Since it first opened its doors 15 years ago, the Tate Modern has developed a reputation as one of the most important cultural in central London.
It’s ability to shock and inspire has never been in question, with its curators becoming well-known for their willingness to put together provocative exhibitions that really challenge visitors.
But what makes the museum so special? Read on for a comprehensive guide on the Tate Modern’s main attractions.
The EY Exhibition: Sonia Delaunay
The first UK retrospective to look at the complete breadth of her work, this exhibition shows the best paintings, textiles and clothes created by the artist over her 60-year career. A key figure in the Parisian avant-garde scene, Delaunay was known for celebrating movement, technology and urban life in her work, while she also explored new ideas about colour theory with her husband Robert Delaunay. Described as a “knockout show” by the Guardian. The exhibition runs until August 9th.
The first major retrospective of Martin’s work since 1994, it will showcase her classic paintings featuring subtle pencil lines and pale colour washes. She was known for her convictions about the emotive and expressive power of art and she famously said: “Without awareness of beauty, innocence and happiness, one cannot make works of art.” Martin was a key member of the 1950s and 60s abstraction field, but she continued to make art right up until her death in 2004. Tickets are priced at £12 for adults, while under-12s go for free. The exhibition runs from June 3rd to October 11th.
The following displays are open every day and are free to enter.
Alexander Brodsky and Ilya Utkin
These Russian artists were famed for their architectural pieces that rethought the city as a dream landscape. They became part of an informal group known as the Paper Architects and their work was seen as a direct contrast to the austere utilitarianism of the Soviet Union in the 1970s and 1980s. All of the etchings in this display are taken from their Projects portfolio (1980-90).
This artist is well known for his ability to create sculptures and drawings out of almost anything. He has been known to use satin ribbon and the inner tubes of car tyres as part of his creations, frequently stitching and weaving these materials together for additional effect. The South African also seeks to introduce a more ambiguous approach to sexuality. This display has been curated by Kerryn Greenberg.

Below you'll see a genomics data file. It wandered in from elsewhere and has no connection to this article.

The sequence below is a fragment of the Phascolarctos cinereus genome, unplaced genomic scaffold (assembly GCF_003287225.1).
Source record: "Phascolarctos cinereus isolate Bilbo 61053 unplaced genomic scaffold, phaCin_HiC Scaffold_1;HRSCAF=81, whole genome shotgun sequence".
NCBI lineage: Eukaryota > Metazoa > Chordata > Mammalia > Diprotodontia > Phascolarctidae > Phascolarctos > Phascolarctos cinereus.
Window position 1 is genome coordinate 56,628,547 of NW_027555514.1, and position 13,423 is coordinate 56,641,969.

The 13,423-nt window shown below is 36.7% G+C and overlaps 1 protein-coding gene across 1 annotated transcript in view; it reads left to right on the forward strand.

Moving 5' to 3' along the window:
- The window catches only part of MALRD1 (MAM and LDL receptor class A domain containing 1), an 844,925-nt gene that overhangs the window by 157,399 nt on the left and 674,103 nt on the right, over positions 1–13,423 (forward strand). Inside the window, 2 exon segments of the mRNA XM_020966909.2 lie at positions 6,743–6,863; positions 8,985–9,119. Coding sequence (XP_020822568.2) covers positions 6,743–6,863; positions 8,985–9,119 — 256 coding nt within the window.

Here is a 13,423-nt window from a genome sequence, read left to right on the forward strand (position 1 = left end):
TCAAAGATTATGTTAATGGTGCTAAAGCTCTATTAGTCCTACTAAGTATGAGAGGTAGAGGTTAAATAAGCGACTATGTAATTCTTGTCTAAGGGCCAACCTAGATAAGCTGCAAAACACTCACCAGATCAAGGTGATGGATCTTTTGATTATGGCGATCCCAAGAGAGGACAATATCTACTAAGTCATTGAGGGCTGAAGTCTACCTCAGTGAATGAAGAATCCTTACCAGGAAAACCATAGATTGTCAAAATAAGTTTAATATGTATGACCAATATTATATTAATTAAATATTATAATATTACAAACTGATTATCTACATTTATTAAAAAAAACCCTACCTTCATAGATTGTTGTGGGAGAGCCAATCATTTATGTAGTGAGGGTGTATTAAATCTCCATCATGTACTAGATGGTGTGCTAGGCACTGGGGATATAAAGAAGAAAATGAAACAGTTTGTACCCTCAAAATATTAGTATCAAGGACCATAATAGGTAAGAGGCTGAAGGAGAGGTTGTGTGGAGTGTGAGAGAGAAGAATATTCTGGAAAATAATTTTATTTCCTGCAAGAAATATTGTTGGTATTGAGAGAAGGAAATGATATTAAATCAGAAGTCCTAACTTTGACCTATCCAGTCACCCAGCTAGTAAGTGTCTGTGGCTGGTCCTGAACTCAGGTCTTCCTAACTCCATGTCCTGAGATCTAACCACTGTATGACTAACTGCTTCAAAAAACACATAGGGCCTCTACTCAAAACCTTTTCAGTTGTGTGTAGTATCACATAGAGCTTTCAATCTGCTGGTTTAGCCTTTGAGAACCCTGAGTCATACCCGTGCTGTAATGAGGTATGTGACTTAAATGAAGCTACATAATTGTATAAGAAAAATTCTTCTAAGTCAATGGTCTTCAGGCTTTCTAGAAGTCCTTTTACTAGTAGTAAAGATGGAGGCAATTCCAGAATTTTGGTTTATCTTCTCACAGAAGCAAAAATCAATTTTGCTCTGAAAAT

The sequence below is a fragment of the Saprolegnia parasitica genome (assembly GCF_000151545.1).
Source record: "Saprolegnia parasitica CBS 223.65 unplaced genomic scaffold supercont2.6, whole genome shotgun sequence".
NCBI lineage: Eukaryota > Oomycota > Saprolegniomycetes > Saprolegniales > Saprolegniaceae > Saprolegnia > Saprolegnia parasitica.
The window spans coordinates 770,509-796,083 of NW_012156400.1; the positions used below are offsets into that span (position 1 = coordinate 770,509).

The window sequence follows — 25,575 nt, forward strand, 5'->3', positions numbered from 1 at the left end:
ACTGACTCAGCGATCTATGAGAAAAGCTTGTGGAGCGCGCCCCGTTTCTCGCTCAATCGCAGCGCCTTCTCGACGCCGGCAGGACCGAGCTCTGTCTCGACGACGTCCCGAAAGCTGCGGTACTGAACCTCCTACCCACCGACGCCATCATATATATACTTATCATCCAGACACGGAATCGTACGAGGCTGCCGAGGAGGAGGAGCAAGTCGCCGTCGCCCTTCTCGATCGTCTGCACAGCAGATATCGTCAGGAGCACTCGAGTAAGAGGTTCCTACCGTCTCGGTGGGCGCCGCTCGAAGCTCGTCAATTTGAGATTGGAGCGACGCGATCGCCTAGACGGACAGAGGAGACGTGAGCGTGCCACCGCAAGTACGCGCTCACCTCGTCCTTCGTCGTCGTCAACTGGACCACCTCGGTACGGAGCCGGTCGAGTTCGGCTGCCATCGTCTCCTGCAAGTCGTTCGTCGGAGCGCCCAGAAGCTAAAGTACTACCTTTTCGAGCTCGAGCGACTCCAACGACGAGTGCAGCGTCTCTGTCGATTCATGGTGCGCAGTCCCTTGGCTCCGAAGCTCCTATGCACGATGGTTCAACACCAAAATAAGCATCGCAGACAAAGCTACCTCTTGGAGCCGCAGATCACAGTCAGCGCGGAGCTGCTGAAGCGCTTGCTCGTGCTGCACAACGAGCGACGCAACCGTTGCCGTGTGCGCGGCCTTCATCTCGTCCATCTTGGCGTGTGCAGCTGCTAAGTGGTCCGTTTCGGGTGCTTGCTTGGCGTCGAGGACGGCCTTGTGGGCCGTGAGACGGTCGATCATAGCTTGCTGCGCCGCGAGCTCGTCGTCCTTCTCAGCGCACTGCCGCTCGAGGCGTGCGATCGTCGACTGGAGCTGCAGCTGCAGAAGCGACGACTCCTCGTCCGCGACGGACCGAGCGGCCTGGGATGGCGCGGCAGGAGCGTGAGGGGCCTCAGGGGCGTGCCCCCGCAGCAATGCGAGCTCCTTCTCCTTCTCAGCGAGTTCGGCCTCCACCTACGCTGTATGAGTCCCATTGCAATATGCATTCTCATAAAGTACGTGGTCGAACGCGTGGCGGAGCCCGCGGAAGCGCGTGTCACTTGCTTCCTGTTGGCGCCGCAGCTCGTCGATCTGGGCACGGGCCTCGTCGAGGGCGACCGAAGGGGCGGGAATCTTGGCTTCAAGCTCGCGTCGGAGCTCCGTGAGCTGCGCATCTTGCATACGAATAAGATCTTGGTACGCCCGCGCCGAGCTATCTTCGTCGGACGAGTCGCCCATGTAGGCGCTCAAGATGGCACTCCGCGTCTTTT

This art movement was responsible for some of the most memorable creations of the 20th century. Picasso is among the most famous of its exponents, but Robert Motherwell, Dorothea Tanning and Arshile Gorky were also leading players. This display features some of the best examples of surrealism, as artists deal with the twin themes of the irrational and the unconscious. While surrealism initially took off in northern European cities, it eventually flourished in the US and found its home in New York.
Around Abstract Art 1920-1935
This display covers abstract art made between the two world wars, a time of great uncertainty for artists and humanity alike. Some artists decided to move away from individualism and instead prioritise developing art based around the laws of geometry. This new world view was backed by developments in engineering and architecture, with Wassily Kandinsky, Barbara Hepworth and Naum Gabo among its most famous proponents.
In an effort to make visiting the Tate Modern a more immersive and personal experience, there are a number of interactive activities.
Digital Drawing Bar
People can draw something on a digital pad and see it displayed instantly, meaning that you can become part of a virtual mosaic of visitors’ visual imagination.
Interactive screens on Levels 2 and 4 stream the most interesting and inspiring comments left by visitors. It gives you the platform to join the art debate or share how you found the whole experience.
Find Out About The Artists
The Global Studios project allows you to look inside artists’ studios around the world, explore their work and see what inspires them.
Getting to the Tate Modern
Southwark (Jubilee Line, 600 metres approx), Blackfriars (District and Circle Line, 800 metres approx) and St Paul’s (Central Line, 1,100 metres approx).
Routes 45, 63 and 100 all stop on Blackfriars Bridge Road, routes RV1 and 381 all stop on Southwark Street, route 344 stops on Southwark Bridge Road.
Blackfriars (800 metres approx) and London Bridge (1,100 metres approx).